Full 2012 Cadillac Escalade Hybrid Review
What's New for 2012
The 2012 Cadillac Escalade Hybrid gets minor enhancements to its navigation system.
If you're trying to be environmentally friendly, then the 2012 Cadillac Escalade Hybrid is not the way to do it. It achieves 21 mpg combined, which is a 5 mpg improvement over the regular Escalade and a huge savings in fuel for a truck, but pretty abysmal by the expectations of a traditional hybrid. It's better for the planet, but maybe not better for you. In green metaphorical terms, it's like picking the Exxon Valdez over the Deepwater Horizon.
However, dismissing the Escalade Hybrid at this point would be foolish. It may not be truly environmentally friendly, but how many hybrids can seat as many as eight people? The answer is two, and they are the Cadillac's Chevy Tahoe and GMC Yukon hybrid siblings. Only the vastly more efficient Toyota Highlander comes close with a seven-passenger capacity, but those seven passengers will be less comfortable.
Which brings us to the Escalade Hybrid's most attractive asset: the name. As an Escalade, it brings with it a very generous features list, a more luxurious cabin and that indelible style that has made this full-size luxury SUV a different sort of urban legend. And as a hybrid, it should in theory garner whatever brand cachet comes along with the "H" word. In other words, the neighbors may be impressed. Or they might find the idea of an Escalade Hybrid to be oxymoronic and a questionable purchase.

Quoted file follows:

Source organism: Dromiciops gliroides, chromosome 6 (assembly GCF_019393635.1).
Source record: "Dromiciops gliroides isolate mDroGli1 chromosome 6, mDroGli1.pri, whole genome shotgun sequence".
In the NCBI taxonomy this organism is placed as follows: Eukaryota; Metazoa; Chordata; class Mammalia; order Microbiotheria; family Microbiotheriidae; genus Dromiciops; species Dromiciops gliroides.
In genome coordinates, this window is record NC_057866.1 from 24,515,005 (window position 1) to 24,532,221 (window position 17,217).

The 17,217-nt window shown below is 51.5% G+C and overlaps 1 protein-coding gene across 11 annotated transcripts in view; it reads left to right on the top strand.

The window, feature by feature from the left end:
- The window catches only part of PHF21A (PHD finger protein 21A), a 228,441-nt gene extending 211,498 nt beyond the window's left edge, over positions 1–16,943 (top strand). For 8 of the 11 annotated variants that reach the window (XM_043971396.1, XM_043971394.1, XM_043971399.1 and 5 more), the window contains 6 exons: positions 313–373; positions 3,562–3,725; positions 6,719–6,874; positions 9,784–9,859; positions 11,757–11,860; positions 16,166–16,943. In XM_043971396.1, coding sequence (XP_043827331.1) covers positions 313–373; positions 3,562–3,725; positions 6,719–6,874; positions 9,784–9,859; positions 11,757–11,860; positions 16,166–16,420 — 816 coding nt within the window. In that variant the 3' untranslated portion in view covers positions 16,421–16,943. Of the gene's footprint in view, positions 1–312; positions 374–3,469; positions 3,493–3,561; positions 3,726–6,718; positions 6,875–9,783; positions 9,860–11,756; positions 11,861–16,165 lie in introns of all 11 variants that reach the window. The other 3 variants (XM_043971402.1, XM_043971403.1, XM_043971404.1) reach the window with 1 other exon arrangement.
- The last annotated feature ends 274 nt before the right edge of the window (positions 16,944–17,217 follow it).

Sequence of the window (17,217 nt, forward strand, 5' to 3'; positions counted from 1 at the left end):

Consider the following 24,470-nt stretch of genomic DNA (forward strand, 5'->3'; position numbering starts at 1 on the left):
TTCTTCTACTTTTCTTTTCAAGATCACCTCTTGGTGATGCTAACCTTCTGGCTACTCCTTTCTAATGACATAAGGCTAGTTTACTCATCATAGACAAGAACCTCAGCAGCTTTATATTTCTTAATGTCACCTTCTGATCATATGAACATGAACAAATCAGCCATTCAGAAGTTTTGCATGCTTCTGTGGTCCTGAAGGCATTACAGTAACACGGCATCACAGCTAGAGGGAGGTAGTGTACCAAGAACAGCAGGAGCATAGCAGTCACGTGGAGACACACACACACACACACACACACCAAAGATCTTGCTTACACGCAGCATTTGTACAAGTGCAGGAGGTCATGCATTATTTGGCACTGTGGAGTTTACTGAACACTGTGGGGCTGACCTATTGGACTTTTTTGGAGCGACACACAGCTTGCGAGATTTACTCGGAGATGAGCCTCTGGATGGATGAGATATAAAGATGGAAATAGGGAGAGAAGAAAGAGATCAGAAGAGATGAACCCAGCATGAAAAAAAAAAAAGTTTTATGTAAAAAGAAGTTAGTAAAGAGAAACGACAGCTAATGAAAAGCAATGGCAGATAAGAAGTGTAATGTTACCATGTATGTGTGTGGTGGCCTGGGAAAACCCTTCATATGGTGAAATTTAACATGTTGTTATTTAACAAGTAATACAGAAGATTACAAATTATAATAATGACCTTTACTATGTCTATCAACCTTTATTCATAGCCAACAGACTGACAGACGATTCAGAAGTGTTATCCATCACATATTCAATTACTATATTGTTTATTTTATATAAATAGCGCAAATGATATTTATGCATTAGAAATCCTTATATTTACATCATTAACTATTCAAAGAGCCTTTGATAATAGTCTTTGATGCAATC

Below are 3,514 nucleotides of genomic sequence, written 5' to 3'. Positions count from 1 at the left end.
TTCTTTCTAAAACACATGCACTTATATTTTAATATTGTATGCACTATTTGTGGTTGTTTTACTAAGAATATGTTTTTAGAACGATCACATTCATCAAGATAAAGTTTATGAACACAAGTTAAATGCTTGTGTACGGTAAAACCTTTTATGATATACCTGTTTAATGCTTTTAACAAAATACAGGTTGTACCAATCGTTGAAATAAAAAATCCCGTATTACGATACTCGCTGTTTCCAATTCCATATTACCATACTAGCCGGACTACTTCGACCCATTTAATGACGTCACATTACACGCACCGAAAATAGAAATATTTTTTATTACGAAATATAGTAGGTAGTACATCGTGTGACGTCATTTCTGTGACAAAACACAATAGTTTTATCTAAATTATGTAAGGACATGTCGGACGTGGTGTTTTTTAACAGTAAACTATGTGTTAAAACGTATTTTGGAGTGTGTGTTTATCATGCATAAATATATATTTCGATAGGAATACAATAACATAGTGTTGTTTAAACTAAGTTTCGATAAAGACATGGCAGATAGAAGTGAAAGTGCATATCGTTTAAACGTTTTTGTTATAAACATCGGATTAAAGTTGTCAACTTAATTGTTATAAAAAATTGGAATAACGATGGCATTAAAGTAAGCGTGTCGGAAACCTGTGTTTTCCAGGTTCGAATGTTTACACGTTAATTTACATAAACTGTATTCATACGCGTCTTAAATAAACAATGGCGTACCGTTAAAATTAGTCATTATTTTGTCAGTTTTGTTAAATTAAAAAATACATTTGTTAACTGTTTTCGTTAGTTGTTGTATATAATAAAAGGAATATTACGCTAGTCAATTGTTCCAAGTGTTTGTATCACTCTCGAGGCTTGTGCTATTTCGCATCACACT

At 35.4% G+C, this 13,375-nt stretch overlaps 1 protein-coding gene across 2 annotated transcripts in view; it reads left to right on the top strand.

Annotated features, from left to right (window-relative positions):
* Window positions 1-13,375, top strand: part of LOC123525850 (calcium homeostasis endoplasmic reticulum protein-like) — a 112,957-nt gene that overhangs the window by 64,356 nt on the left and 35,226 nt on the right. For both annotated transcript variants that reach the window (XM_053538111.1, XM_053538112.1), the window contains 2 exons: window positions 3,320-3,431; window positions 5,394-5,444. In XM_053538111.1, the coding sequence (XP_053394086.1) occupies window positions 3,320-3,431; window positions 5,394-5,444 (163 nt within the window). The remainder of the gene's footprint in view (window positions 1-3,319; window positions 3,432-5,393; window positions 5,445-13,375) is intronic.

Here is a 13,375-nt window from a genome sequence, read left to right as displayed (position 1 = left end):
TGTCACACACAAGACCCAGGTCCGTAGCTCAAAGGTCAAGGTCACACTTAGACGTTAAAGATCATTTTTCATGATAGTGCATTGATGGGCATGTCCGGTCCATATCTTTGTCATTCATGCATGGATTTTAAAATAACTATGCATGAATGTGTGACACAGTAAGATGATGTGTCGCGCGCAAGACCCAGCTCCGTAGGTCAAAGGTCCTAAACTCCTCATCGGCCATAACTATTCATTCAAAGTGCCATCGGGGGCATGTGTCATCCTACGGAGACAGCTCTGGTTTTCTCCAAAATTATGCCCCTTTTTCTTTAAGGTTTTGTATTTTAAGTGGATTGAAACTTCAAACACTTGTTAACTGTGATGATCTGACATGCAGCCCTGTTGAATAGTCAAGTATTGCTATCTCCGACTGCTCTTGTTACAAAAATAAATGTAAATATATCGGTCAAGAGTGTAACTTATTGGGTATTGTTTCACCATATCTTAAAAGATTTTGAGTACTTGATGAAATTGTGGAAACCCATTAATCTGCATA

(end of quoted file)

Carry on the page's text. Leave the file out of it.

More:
Mostly, we fall into the latter group. If you're looking to save gasoline and still have plenty of utility, the diesel-powered BMW X5 xDrive35d and Mercedes-Benz GL350 Bluetec and the hybrid Lexus RX 450h and Porsche Cayenne Hybrid are not only equally (or more) efficient, but also are more modern, refined and don't suffer from poor braking distances. But if you're the rare person who needs to occasionally carry seven people and/or tow a boat while wishing for 20-plus mpg fuel economy and a luxurious interior the rest of the time, well, maybe the Escalade Hybrid will be the right choice after all.
Body Styles, Trim Levels, and Options
The 2012 Cadillac Escalade Hybrid is a full-size SUV available in base and Platinum Edition trim levels. It seats seven people with standard second-row captain's chairs and eight with the optional second-row bench.
Standard equipment includes 22-inch wheels, a magnetically controlled adaptive suspension, running boards, a power liftgate, automatic HID headlights, foglamps, a roof rack, heated power-folding mirrors with driver-side auto-dimming, a blind-spot warning system, rear parking sensors, a sunroof, remote ignition and keyless ignition/entry. Inside you get tri-zone automatic climate control, heated and ventilated 10-way power seats with driver memory functions and four-way lumbar adjustments, leather upholstery (first and second rows, third-row vinyl), power-adjustable pedals, a power tilt-only steering wheel, heated second-row seats and an auto-dimming rearview mirror. Electronic features include a rearview camera, Bluetooth phone connectivity, OnStar emergency communications, a navigation system, a touchscreen interface, voice controls, a rear seat entertainment system and a 10-speaker Bose surround-sound audio system with a six-CD changer, satellite radio, an iPod/USB audio interface and rear controls.